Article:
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Selim PALMGREN (1878-1951)
Piano Concerto No. 4 April op. 85 (1926) [19:08]
Piano Concerto No. 5 op. 99 (1940) [24:41]
A Pastorale in Three Scenes, Op. 50: Elegie; Morning; Evening (1918) [14:22]
Exotic March (1915, 1928) [5:10]
Janne Mertanen (piano)
Pori Sinfonietta/Jan Söderblom
rec. 2016, Promenadisali, Pori, Finland
Reviewed in CD stereo
ALBA ABCD400 SACD [63:21]

I keep expecting the piano concertos of the Finnish composer Selim Palmgren to appear in Hyperion's already bountiful Romantic Piano Concerto series. As it is, Alba and their collaborative musicians have made this excellent disc and it's one fit to stand alongside the complementary first volume. For that earlier CD the pianist was Henri Sigfridsson who also recorded this composer's solo piano music for Ondine. The role of pianist for Alba's second volume is taken here with lyrical brilliance by Janne Mertanen.

Tonal traditionalist Palmgren's piano and composition studies were conducted in Helsinki and Berlin. There his tutors included Wilhelm Berger and Ferruccio Busoni. It's a wonder that he did not rate a movement in Busoni's Gehärnischte Suite. Palmgren spent the first half of the 1920s on the academic staff of Hanson's Eastman School of Music, after which he returned to his homeland.

The five piano concertos are prominent in Palmgren's worklist. They have their dramatic moments but, among the world's works for piano and orchestra, belong in what you might call the decorative feel-good school. There you will find the five Saint-Saëns concertos, Henri Collet's Flamenco Concerto, Falla's Nights in the Gardens of Spain, John Carmichael's Concerto Folklorico, Hekel Tavares' Concerto in Brazilian Forms, Bax's Maytime in Sussex and the Yellow River Concerto. Certainly, they are late-romantic but for all their challenges to technique they are not works of towering passions or deeply carved extremes of the emotions. Their playful light-suffused chatter and showy cheeriness make them easy-winners. The single- movement Fourth Concerto is memorable for its sprays of notes and cheery orientalisms. There is an element of Rachmaninov-style rhetoric but Palmgren soon swirls the listener back into allusive pictorialism. Around its central core things become a degree or two more cool but this pastoral sorrow charms rather than leaving scar tissue or the memory of a shiver. Soon the chiming piano imperceptibly claws us back towards the sunshine which starts the final lively dancing episode. It's all over in just short of twenty minutes.

The Piano Concerto No.5 is in three movements. The opening Allegro Moderato mixes catchy glittering piano work with sighing romance usually allocated to the strings. The Andante tranquillo shares the slightly chilly embrace of the central part of the Fourth Concerto. The movement's slow amble avoids the music becoming inert but Palmgren is telling us that there is time to wonder. The Allegro vivace finale starts with a quiet and slowly accelerating folk-dance at mezzo forte. Soon the music speeds up yet further with athletic writing for the pianist and stomping emphasis from the orchestra. The innocent countryside atmosphere is leavened by some pages that suggest troll-threats and others that take a quick grasp on heroism.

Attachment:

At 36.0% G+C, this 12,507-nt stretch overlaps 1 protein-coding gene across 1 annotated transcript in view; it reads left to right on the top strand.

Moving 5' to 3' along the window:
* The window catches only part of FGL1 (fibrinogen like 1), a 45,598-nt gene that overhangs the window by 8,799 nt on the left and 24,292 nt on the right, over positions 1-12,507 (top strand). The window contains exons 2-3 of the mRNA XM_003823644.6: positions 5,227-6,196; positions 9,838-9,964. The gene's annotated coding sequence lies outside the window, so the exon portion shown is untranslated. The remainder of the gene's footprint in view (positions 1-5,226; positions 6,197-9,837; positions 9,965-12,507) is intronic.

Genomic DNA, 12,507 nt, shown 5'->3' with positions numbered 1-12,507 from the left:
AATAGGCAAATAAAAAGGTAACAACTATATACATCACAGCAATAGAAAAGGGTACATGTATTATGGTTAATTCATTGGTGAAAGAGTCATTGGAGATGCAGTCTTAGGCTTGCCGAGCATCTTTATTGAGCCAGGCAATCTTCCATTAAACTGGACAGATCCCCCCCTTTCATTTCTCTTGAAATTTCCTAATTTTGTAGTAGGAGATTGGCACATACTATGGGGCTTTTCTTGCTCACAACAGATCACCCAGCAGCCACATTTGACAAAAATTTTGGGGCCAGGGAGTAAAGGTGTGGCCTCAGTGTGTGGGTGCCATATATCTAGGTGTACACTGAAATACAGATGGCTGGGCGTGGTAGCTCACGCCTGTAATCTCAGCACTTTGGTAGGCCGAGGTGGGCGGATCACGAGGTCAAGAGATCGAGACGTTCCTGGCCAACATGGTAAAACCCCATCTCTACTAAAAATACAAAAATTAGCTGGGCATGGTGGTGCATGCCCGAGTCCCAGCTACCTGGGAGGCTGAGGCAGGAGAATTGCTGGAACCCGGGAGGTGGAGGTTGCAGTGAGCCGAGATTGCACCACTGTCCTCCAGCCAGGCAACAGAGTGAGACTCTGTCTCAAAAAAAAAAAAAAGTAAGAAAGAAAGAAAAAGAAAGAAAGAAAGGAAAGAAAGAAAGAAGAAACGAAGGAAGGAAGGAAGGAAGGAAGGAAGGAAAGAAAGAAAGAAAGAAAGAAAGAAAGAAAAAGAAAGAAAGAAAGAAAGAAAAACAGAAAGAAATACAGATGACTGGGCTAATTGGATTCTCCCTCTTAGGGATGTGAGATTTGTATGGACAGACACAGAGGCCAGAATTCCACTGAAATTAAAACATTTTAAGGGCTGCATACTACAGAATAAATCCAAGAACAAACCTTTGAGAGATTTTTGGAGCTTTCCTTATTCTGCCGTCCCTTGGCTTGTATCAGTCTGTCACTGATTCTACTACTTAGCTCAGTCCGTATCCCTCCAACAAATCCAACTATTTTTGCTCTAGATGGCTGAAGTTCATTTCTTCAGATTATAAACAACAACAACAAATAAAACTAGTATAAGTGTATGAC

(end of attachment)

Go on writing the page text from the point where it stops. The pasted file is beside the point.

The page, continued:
The appealing A Pastorale in Three Scenes, consists of three movements: Morning; Elegie; Evening. The first of these has a chirpy countryside bustle matched with light-on-the-palate lyrical melodies. The pristine icy-chiming sweetness of the pastel-shaded Elegie dispels any expectations of melancholy. That sweetness makes room for passion towards the end before subsiding into the soundworld of the opening. It can be thought of as a gentle echo of Sibelius's Rakastava meeting Butterworth's Idylls and Vaino Raitio's lighter music. The catchy Exotic March livens things up with its skirling Chinoiserie accent. This little triptych can be counted among a little clutch of works including the more lightly orchestrated movements from Delius's Hassan, Nielsen's Aladdin and the Oriental March from Belshazzar's Feast by Sibelius.

Finlandia recorded all five Palmgren concertos with various pianists in the early 1990s. These then appeared twice with other valuable Palmgren material: once on a Finlandia Meet the Composer double then, in 2000, on a Warner Ultima twofer. There the Turku Philharmonic was conducted by the very same Jacques Mercier who has more recently presided over Timpani's two orchestral Schmitt discs. The Pori Sinfonietta who were also the chosen band for volume 1 are again an apt and empathetic choice. Pori was Palmgren's birthplace. Let's hope that someone will take an interest in re-releasing Palmgren's Daniel Hjort - an Opera in Six Tableaux (1907 rev. 1932) which, when recorded by Finlandia, was conducted by Jan Söderblom's father, Ulf. Also crying out for attention is the three-disc Finlandia survey of Palmgren's solo piano music recorded in the 1980s by Izumi Tateno (b.10 November 1936). Tateno made the pioneering LP recording of the Second Piano Concerto in the 1960s with the Helsinki PO conducted by Jorma Panula: Fennica LP (SS4) and Finnish HMV 5E 063-34 471.

Alba have done well in all aspects: design, booklet content (English, Finnish, Swedish) and ringing yet intimate recording quality. Thanks to the selfless advocacy of Mertanen, Söderblom and his orchestra it all works well for these works of brightly polished innocence.

Rob Barnett



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